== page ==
|Conical-shaped shells we found on the beach along Lake Erie at Maumee Bay State Park.|
Thousands of these spiral-shaped conical shells were clumped along the beach at the water's edge at Maumee Bay State Park (near Toledo, OH). They were all in perfect shape and incredibly beautiful. I know nothing about shells, so I took a handful home to learn about them. After a few Google searches, I found a NOAA site from the Great Lakes Environmental Research Laboratory (GLERL), and learned these beautiful little shells had once been homes to aquatic algal grazers in the gastropod family, commonly know as...snails!
|Thousands of the shells were clumped together near the water's edge.|
From the photos and the descriptions on the GLERL page, I'm guessing these shells are Pleurocera acuta (common name, Sharp Hornsnail). According to the information on the webpage, these snails are native to the Great Lakes and Ohio River. They like to burrow in sand and mud, and they like the slower flowing areas of rivers near the bank. I'm going to start looking for them along the Little Miami River. Since it drains into the Ohio, they might be there too.
|The color variations among the Sharp Hornsnail (Pleurocera acuta) shells are beautiful...greens, ambers, blues, browns, pinks, maroons, and whites. It will be interesting to see if the colors fade over time.|
|"Whorls" are the rings spiraling the conical shell. Pleurocera acuta can have up to 14 whorls. |
After checking the shells I brought home, I found most had between 9 and 11 whorls.
|Although they look like black and white stripes, closer inspection shows the dark stripe is really a dark chestnut brown.|
|Sharp Hornsnail shells from Lake Erie (Pleurocera acuta)|
If you want to learn a little about snail shell morphology, click here for the paper, "North American Freshwater Snails," by J. B. Burch, and go to page 25 (in Walkerana, 1986, 2(6) on the Freshwater Mollusk Conservation Society (FMCS) website. You can learn about the whorls, aperture, shell size, and shell shapes, e.g., the shape of our little Sharp Hornsnail is "elongate conic." This booklet is packed with a lot of information.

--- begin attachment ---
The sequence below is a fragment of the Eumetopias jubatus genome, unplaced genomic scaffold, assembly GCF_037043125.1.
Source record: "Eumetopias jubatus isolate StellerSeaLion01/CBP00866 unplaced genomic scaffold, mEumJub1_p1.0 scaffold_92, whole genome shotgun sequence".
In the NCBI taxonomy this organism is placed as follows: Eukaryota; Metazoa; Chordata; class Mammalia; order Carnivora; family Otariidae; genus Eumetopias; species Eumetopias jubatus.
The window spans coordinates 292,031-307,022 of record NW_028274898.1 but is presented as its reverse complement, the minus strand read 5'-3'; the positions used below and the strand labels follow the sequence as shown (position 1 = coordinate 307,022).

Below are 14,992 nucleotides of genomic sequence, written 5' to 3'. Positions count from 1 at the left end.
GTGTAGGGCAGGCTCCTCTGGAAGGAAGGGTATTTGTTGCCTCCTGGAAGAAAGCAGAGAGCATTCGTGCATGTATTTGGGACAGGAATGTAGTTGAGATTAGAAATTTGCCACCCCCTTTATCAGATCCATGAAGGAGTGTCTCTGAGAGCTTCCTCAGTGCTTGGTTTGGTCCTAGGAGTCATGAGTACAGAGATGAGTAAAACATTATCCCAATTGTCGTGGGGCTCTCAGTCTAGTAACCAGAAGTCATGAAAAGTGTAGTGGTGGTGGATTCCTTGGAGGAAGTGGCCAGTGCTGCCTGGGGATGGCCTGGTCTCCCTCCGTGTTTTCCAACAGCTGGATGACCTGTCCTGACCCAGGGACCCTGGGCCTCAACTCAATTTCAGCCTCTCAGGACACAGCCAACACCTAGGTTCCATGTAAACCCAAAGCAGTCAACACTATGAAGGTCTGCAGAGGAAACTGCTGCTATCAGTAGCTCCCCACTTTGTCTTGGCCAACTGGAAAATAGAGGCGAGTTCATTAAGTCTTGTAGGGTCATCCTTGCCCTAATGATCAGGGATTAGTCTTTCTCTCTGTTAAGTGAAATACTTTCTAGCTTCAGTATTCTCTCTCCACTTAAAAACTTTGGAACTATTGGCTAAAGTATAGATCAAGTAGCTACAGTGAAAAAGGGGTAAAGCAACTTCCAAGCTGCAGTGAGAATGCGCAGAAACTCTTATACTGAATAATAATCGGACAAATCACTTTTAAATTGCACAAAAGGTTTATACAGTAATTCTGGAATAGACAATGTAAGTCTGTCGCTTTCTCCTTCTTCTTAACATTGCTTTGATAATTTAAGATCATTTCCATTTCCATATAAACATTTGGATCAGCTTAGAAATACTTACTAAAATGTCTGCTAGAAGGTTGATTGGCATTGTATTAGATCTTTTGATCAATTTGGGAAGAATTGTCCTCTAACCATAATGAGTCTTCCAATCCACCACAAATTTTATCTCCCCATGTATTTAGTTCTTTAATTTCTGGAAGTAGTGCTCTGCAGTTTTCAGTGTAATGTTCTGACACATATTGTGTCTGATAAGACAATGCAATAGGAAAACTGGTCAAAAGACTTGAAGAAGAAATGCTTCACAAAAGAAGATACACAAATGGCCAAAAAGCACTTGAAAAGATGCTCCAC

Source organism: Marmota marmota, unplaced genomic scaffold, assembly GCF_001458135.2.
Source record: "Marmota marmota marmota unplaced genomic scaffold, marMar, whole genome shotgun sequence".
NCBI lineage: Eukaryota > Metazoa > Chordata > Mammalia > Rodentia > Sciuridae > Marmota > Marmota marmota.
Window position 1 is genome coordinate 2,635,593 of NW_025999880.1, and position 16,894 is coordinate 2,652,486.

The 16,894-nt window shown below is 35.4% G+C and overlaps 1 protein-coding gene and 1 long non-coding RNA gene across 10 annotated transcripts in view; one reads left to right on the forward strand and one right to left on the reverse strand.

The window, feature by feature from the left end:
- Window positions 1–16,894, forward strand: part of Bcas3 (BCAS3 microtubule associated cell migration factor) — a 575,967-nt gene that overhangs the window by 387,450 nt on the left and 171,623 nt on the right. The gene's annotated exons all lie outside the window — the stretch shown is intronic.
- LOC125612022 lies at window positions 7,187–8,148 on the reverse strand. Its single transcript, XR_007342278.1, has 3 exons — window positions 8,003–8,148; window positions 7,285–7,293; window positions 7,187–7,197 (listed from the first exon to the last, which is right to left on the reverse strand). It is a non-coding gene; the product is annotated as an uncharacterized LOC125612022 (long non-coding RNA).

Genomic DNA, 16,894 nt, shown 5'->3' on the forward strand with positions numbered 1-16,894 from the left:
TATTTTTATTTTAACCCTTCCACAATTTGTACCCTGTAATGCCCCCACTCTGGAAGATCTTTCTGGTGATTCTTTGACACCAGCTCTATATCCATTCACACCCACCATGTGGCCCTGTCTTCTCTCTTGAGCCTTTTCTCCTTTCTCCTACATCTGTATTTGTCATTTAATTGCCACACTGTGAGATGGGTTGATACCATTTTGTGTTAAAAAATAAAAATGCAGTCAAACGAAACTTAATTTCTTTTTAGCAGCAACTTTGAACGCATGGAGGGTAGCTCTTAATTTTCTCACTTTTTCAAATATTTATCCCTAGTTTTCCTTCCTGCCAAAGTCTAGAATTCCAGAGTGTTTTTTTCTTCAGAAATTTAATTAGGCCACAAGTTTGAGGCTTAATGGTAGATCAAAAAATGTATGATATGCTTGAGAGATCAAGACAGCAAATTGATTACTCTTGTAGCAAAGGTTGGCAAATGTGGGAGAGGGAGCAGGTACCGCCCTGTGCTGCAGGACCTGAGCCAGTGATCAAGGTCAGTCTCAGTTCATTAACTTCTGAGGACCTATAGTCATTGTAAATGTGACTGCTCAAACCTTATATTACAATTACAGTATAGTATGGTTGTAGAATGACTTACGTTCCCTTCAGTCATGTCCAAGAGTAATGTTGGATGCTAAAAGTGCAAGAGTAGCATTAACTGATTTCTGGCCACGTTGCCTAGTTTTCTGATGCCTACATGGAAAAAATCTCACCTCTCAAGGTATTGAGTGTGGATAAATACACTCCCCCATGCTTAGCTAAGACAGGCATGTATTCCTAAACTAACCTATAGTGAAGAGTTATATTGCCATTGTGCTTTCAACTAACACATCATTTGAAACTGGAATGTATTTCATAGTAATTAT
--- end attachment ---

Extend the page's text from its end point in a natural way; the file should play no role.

Freshwater Gastropods of North America is a blog with higher-level scientific info. Click here for a link to "Pleurocera acuta is Pleurocera canaliculata," by Dr. Rob Dillon. Just like in birding, it seems the species names of gastropods can change!
Where did the colors come from?
In the comments section, Mary Ann asked if I new why the same mollusk would make shells in various colors. I didn't, so I did a quick check to find out. Click here for a blog post by Richard Goldberg titled, "The Significance of Snail Shell Color and Pattern" (6-19-2009) on the Art and Science of Nature blog. Goldberg explains that these varied colors ("inter-population variability") can be explained through evolutionary science, mentioning "extreme color polymorphism" in a population is good, because "looking different from your neighbor" prevents predators from developing a "search image" for its prey. Read the article for more details.
As for the colors themselves, they are produced in many ways, including pigments the mollusk acquires from what it eats, pigments the mollusk produces to strengthen shells, hereditary colors to offer camouflage, and much more. Click here for an article by Gary Rosenberg titled, "Why do Shells Have Their Colors?" on the Conchologists of America, Inc. website for details.
I emailed Dr. Rob Dillon, a professor in the Department of Biology at the College of Charleston, to make sure I had identified Pleurocera acuta correctly. He replied that I did (yeah!). But there's more...in 2013 Pleurocera acuta received the trinomen "Pleurocera canaliculata acuta" as a subspecies and "junior synonym" of canaliculata. (Pleurocera acuta was first described by Thomas Say in 1821 as canaliculata and the new name reflects that history.) Thanks, Professor Dillon! See the paragraph above under "Further reading" for a link to Dr. Dillon's blog. Click here if you want to learn what a subspecies is.
This post is part of our "Big Water" trip to Maumee Bay. Click here for more posts in the series.